• It is not possible to know for sure. From the entire jury pool of summoned prospective jurors (referred to as the venire), a smaller number is drawn and sent to a judge’s courtroom. This group is referred to as the panel. You may not have been chosen from the panel to serve on the jury for any number of reasons. There are laws as well as legal principles which specify the particular qualifications or attributes a juror should have to be eligible to decide a particular type of case. In addition there may be some laws which exempt certain individuals from jury service entirely, or in certain types of cases. Through your answers to the questions posed by the judge and/or attorneys it will become known if you possess the appropriate qualifications for a particular case. This questioning process is called voir dire. If you do not possess the requisite qualifications or personal attributes, then the judge or the attorneys may decide to excuse you from service on a particular case. Customarily, the judge will excuse the prospective jurors who were not chosen from the panel without disclosing specific information why they were not selected. Do not take this personally as a rejection! The very reasons why you were not selected to serve on this case could be precisely the very reasons why you will be selected to serve on another case. Moreover, the persons actually selected to serve on this case might not be appropriate jurors on a different case.

  • Do I have to answer every question asked of me during voir dire?
    • Yes. However, if your answer will cause you any embarrassment or discomfort, you should make this known before giving your answer. Usually the attorney asking the question or the Court will make special arrangements so that you can provide an answer in a way that minimizes your discomfort or embarrassment. It is important to remember that you will have taken an oath before the questioning begins. An untruthful answer to any question could result in a serious punishment according to the laws of the jurisdiction where the case is pending.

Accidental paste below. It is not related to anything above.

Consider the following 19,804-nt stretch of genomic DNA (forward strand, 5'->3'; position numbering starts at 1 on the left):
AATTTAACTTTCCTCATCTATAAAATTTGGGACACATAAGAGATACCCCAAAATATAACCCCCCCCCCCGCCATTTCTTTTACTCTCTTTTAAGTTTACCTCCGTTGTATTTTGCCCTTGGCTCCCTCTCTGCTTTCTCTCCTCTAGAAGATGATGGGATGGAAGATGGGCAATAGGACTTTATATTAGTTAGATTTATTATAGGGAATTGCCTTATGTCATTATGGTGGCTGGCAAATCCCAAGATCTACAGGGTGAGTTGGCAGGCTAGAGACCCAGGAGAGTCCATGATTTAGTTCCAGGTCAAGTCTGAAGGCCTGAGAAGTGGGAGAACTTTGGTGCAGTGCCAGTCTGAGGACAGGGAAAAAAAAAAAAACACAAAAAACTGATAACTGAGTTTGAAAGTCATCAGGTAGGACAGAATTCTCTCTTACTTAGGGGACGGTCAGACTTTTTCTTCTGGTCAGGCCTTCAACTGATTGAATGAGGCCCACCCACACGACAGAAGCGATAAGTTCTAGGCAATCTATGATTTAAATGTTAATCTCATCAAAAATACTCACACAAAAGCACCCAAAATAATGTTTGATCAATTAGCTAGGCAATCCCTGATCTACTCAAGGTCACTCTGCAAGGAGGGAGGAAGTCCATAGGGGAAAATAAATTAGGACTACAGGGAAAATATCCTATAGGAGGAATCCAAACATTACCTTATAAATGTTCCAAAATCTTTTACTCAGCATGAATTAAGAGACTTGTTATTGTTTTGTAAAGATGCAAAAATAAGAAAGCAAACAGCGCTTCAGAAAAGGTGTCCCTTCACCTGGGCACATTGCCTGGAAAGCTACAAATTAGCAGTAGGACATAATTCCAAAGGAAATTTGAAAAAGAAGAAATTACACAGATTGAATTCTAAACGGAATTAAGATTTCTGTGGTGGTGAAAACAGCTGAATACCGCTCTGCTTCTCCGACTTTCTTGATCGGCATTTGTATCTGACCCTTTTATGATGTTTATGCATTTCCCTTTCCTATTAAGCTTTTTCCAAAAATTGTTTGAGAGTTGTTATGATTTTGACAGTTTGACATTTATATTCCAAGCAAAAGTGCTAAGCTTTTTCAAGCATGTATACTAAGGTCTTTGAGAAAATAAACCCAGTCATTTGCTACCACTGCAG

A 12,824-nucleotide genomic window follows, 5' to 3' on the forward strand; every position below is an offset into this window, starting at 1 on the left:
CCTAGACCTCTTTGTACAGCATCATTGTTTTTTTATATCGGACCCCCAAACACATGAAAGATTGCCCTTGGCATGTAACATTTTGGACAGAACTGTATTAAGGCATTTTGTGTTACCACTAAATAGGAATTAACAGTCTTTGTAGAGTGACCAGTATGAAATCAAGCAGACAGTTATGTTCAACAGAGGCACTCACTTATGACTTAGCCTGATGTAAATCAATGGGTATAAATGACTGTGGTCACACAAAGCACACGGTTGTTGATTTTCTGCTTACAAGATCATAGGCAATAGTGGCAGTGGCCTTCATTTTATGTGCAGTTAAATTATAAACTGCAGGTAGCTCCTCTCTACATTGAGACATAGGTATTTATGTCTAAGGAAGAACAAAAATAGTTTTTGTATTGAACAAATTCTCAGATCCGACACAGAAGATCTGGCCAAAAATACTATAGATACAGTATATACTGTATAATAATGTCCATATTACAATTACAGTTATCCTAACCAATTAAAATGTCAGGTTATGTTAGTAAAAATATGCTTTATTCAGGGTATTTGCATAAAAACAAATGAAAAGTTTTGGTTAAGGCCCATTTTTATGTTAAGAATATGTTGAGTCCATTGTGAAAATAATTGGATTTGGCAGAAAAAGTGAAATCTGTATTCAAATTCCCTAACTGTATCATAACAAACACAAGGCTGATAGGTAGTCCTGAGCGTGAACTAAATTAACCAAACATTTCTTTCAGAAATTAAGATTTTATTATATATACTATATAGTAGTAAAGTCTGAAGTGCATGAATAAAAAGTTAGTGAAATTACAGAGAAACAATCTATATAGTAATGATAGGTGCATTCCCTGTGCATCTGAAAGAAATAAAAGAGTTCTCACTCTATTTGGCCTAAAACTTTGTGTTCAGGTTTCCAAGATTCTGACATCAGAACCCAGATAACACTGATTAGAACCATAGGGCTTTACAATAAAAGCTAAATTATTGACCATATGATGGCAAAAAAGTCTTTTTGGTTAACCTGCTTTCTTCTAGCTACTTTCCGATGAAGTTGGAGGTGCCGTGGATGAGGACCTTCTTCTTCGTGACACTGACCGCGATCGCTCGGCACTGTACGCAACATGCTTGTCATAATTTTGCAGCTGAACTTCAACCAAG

• What does it mean if I was “challenged for cause” by one of the attorneys?
    • This usually means that an attorney believes that in the particular case you are unable or unlikely to be impartial and that you should not serve on the jury. This will usually, but not always, be done outside of your presence and without your knowledge. It is important to note that the attorney making this assertion may be doing so as part of his/her overall trial strategy. If the judge agrees with the attorney’s belief, and you are excluded from serving on the jury, it is sometimes said that you have been “removed for cause.” A judge usually has the right to also remove for cause prospective jurors who may have substantial personal hardships that may interfere with a juror’s ability to concentrate and devote full attention to the trial. There is no limit to the number of challenges for cause.

  • What does it mean if one of the attorneys used a “peremptory challenge” on me?
    • These are another type of challenge, one for which cause is not required. They are usually used when an attorney for some reason did not want you to serve on the jury but was unsuccessful in convincing the judge to remove you ‘for cause.’ Each side usually has a predetermined number of peremptory challenges. Most courts confirm with the attorneys before the jury selection process begins their number of peremptory challenges. It is important to note that the attorney exercising the peremptory challenge may be doing so as part of his/her overall trial strategy. If you are eliminated as a prospective juror by a peremptory challenge, this does not reflect upon your ability or integrity. Some courts require that peremptory challenges be made openly so that the prospective jurors may hear them. Other courts require that the peremptory challenges be made out of prospective jurors’ sight and hearing. Some limits on the use of peremptory challenges have been imposed by the U.S. Supreme Court and other courts to guarantee that these peremptory challenges are not used to impermissibly remove jurors of a particular ethnic group or gender. See Batson v. Kentucky, 476 U.S. 79 (1986).

  • Does every court case wind up getting tried by a jury?
    • No. Some cases get dismissed and never proceed to trial. Many cases are resolved somewhere along the way between the time the case was filed and the time the case is set for trial, which is referred to as a “case being settled.” Some cases get tried by a judge rather than a jury. Some cases are even settled by the agreement of the parties while the trial is actually underway but before a jury returns a verdict. In fact, recent data suggest that fewer than 2% of all court cases filed wind up being tried.